Ultimate Guide to Buying a Ceiling Fan with ThreeSixty

Not sure where to start with your new ceiling fan purchase? The following is a guide to help you better understand what’s important in order to find the right ceiling fan for you.

Although to most people, a ceiling fan is a ceiling fan, when it comes time for you to make your choice the type and purpose of your ceiling fan can be worlds apart. A ceiling fan is not a one size fits all solution, certain ceiling fans can be a good or bad choice depending on their application. Some fans are designed to move huge amounts of air at a high RPM whereas others are designed to be quiet in operation to provide a breeze but not heard. Today, energy efficiency is a huge consideration to most household appliances, ceiling fans included.

In recent years, the humble ceiling fan has grown in its sophistication to become an integral part of the styling and comfort in our homes. Within each home comes different requirements for your ceiling fan – DC motor or AC motor? Diameter of the ceiling fan for the space? Do you need it to be a light source? Some of the key considerations for choosing your ceiling are:

  1. Where are you installing your fan? This will influence the recommended size of the fan, the types of performance to look for and the material the fan is made from.
  2. Should you choose an AC or DC ceiling fan? This will depend on things such as how you would prefer to control your ceiling fan, and functions you’d like included.
  3. Do you need your ceiling fan to include a light? We can help cover some of the common lighting terminology and options available.

Choosing your ceiling fan based on the location or space

Depending on where you plan to install your new ceiling fan, you will need to consider different things. Since most ceiling fans are installed indoors we will first cover common considerations for a few different room types and dimensions, then we will look at outdoor ceiling fans and finally cover some common considerations that apply to all ceiling fan installations.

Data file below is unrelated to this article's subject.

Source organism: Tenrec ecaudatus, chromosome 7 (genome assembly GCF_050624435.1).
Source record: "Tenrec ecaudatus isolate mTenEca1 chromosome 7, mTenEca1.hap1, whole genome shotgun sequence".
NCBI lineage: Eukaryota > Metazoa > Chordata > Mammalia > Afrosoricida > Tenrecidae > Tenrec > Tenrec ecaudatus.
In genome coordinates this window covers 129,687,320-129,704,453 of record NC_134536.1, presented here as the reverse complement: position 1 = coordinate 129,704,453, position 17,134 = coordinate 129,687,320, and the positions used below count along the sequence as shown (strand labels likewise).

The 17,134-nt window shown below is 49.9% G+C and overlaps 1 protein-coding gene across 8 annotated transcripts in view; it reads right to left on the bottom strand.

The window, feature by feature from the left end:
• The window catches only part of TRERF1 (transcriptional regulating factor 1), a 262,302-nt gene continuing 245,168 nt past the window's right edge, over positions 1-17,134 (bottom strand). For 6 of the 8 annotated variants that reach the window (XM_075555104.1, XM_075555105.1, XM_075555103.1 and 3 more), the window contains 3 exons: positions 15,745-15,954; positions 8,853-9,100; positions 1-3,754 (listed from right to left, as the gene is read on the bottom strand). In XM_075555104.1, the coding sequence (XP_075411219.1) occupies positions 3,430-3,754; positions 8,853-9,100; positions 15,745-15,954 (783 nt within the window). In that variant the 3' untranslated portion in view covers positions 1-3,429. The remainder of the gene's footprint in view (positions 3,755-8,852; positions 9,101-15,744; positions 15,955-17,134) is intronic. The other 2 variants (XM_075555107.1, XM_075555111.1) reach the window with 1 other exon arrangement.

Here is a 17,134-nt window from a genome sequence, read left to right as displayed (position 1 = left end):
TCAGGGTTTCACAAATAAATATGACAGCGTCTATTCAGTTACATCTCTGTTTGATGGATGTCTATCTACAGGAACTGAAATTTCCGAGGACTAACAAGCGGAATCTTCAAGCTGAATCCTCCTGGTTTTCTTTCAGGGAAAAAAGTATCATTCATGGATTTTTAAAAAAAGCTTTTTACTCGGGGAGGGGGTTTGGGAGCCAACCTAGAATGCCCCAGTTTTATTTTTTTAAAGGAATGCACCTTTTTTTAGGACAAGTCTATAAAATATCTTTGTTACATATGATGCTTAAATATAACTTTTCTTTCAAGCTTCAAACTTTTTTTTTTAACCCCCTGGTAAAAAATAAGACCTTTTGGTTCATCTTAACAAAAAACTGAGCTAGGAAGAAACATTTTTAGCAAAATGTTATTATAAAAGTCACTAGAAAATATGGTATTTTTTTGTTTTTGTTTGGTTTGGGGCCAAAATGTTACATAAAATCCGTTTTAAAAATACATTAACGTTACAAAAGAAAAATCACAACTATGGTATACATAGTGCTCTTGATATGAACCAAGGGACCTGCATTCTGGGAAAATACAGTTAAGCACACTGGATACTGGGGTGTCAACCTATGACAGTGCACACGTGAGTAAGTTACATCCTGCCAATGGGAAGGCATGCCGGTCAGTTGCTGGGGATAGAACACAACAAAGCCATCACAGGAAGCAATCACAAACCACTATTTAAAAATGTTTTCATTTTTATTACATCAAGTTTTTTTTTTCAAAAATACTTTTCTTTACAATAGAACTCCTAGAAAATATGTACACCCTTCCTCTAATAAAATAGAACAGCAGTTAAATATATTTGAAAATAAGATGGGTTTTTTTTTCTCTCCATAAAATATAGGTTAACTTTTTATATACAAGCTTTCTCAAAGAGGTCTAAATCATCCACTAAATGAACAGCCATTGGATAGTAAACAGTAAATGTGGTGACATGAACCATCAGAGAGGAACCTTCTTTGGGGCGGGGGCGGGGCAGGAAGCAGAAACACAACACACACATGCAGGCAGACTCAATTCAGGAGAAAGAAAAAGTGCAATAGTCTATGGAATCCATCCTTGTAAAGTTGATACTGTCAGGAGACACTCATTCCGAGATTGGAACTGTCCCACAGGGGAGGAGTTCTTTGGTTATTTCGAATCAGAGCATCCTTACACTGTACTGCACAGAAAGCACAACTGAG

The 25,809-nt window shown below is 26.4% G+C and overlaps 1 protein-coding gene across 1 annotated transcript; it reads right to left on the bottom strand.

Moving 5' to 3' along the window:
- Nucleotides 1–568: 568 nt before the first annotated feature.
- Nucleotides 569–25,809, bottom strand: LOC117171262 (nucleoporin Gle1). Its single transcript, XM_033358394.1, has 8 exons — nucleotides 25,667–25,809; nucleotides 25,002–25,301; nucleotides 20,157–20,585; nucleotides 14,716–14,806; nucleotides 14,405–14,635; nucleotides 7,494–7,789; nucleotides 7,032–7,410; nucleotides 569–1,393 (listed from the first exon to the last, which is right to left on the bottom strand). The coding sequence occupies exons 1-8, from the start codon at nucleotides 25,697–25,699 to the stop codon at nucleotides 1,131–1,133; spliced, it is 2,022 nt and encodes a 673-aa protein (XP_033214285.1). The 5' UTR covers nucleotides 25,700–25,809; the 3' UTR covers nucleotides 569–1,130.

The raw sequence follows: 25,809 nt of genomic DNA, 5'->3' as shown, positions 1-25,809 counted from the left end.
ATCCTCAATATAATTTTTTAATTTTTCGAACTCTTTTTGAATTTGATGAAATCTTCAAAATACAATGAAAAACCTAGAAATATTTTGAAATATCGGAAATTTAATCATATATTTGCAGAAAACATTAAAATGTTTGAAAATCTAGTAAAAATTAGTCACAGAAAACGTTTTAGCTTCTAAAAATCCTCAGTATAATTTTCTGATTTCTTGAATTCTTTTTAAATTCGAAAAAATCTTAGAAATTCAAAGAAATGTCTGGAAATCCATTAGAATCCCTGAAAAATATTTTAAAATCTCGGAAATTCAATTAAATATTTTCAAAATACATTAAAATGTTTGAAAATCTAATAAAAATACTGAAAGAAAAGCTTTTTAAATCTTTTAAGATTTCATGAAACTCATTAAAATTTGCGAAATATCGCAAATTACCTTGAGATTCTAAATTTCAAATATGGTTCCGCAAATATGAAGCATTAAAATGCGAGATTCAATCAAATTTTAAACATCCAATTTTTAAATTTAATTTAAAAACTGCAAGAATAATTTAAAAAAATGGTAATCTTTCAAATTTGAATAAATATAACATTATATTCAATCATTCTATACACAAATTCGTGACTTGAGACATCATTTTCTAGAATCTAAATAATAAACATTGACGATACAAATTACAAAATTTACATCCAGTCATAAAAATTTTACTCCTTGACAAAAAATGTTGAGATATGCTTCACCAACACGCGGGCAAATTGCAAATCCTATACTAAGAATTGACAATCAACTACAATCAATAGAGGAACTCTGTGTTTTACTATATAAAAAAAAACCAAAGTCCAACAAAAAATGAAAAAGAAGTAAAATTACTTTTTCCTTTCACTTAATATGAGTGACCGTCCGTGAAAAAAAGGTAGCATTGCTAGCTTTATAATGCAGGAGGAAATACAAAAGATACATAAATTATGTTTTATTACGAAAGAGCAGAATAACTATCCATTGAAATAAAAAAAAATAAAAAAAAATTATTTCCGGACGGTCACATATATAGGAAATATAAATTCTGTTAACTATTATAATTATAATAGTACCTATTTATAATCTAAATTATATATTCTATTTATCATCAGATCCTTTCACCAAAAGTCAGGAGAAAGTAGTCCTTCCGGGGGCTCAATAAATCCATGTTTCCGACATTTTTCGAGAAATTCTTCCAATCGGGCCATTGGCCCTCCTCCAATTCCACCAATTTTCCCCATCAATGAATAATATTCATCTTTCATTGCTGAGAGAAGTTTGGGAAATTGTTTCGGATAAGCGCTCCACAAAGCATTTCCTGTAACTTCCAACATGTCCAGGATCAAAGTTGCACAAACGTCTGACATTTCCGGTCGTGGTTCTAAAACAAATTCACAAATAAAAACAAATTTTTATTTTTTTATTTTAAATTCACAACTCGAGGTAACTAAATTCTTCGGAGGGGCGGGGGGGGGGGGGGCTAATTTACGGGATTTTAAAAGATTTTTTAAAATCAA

Installing your ceiling fan indoors

Ceiling fans for indoors account for the vast majority of locations for the use of ceiling fans. Generally speaking, indoor ceiling fans are located in living areas and bedroom areas of the household to provide comfort while active (e.g. living areas), and comfort while resting (e.g. bedrooms). Each of these has its requirements.

Ceiling fans in your living area

Fans in living areas tend to be larger in their diameter to match the size of the space. More consideration is given to the aesthetic appeal of the fan to match your taste in décor, and a larger amount of airflow is required to circulate the air adequately in a larger area.

In most cases, the priority for a fan in a living space is performance and aesthetic appearance to suit your interior style. A fan’s noise is usually a lesser factor as typically you want greater airflow for a larger area that is not as sound-sensitive (as it competes with TV’s and kitchen noises). In these instances, a larger diameter fan 56″ or greater may be a great option to give sufficient airflow for your space. Lighting on the fan is not usually important as living areas require multiple light sources for full coverage.

Ceiling fans in your bedroom areas

Conversely, when considering what ceiling fan to use in a bedroom, quieter operation in lieu of large airflow is generally desired as a bedroom is a smaller space than living areas, a slower spinning quieter fan that still delivers the required airflow will give you better rest and comfort while you sleep. Think about the room you’re putting the fan in and what is important, greater airflow and size where noise is not really a factor? Or quiet, gentle airflow for a good night’s rest in comfort. Often this is the trade-off, and it is an extremely personal preference as to which option is more important.

For small bedrooms less than 3m x 3m, we would recommend 48″ or smaller ceiling fans. A small Australian bedroom is around 2.8m x 2.5m, in which space we would recommend a 44″ ceiling fan, although depending on the room layout a 48″ would still suit. For small bedrooms, consider your lighting requirements – you will most likely require a light kit on your ceiling fan.

For standard-sized bedrooms that are between 3m x 3m and 4m x 4m, consider ceiling fans between 48″ and 56″ in size, depending on the exact size of your room. The average bedroom size in an Australian home is around 3.2m by 3.0m, in which space we would recommend a 52″ ceiling fan. For larger than average bedrooms, up to 56″ model sizes may be suitable